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raki

or ra·kee

[rah-kee, ruh-, rak-ee, rah-kee]
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noun
  1. a spirituous liquor distilled from grain, grapes, plums, etc., in southeastern Europe and the Near East.
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Origin of raki

1665–75; < Turkish < Arabic ʿaraqī, equivalent to ʿaraq arrack + suffix of appurtenance
Dictionary.com Unabridged Based on the Random House Unabridged Dictionary, © Random House, Inc. 2018

Examples from the Web for raki

Contemporary Examples

Historical Examples

  • These consisted of two little public-houses, one famous for its wine, the other for its raki.

    Albania

    E. F. Knight

  • Raki is a colourless spirit, extracted from the skins of grapes after the wine-making.

    Albania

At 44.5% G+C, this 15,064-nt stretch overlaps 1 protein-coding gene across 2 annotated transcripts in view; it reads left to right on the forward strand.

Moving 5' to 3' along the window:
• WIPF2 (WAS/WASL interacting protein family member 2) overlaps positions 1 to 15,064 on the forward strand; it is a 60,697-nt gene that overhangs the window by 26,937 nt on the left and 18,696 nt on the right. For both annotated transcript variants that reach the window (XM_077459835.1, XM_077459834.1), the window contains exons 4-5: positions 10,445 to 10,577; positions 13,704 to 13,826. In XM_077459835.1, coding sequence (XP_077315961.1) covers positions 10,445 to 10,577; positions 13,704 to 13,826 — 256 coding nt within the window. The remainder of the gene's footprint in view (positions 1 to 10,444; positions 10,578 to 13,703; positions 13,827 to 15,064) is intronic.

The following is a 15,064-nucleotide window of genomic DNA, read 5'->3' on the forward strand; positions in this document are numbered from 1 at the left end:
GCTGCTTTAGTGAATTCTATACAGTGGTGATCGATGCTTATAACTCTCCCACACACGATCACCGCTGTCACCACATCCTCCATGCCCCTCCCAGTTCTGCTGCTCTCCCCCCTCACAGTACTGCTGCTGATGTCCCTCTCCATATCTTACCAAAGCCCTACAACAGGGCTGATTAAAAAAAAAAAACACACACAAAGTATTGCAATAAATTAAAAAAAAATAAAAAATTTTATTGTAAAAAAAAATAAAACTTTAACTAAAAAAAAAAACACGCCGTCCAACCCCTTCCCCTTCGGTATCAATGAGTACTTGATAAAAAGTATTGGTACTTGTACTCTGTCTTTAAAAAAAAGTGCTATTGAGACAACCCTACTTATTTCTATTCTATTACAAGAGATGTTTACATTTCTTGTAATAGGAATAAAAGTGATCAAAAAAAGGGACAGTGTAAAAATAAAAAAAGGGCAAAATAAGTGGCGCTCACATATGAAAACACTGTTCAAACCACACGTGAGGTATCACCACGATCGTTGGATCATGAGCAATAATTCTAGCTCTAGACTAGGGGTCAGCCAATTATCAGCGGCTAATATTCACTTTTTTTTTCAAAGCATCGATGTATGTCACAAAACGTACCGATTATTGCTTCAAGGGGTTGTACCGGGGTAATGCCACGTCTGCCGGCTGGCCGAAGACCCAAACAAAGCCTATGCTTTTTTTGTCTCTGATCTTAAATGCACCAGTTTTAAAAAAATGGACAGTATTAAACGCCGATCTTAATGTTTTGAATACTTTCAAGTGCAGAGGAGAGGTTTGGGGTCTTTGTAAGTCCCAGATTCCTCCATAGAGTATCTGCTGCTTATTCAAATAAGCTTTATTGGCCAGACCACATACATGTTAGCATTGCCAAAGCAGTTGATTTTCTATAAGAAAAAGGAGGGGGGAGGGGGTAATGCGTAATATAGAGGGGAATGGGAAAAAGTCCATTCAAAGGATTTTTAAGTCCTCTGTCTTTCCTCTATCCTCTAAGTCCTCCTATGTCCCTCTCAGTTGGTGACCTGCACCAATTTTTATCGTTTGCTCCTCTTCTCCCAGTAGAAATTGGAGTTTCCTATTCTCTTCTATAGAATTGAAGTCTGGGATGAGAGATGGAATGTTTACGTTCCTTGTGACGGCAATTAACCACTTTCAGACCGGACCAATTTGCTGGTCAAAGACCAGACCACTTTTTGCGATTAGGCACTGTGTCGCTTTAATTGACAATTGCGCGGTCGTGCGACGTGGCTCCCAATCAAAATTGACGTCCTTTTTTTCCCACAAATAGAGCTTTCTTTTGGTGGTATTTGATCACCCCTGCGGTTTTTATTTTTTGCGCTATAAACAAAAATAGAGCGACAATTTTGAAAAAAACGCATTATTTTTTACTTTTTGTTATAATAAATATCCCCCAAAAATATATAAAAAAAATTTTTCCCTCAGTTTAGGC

E. F. Knight

  • The sole effect of the raki was to make him exceedingly devotional.

    Albania

    E. F. Knight

  • Moreover, I had heard of this raki of theirs, which is so much fire-water, and I didn't take their temperance very seriously.

  • Raki and mastic, the favourite beverages of this part of Europe, are drinkable: that is all that can be said for them.

    Albania

    E. F. Knight


British Dictionary definitions for raki

raki

rakee

noun
  1. a strong spirit distilled in Turkey, the former Yugoslavia, etc, from grain, usually flavoured with aniseed or other aromatics
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Word Origin

C17: from Turkish rāqī
Collins English Dictionary - Complete & Unabridged 2012 Digital Edition © William Collins Sons & Co. Ltd. 1979, 1986 © HarperCollins Publishers 1998, 2000, 2003, 2005, 2006, 2007, 2009, 2012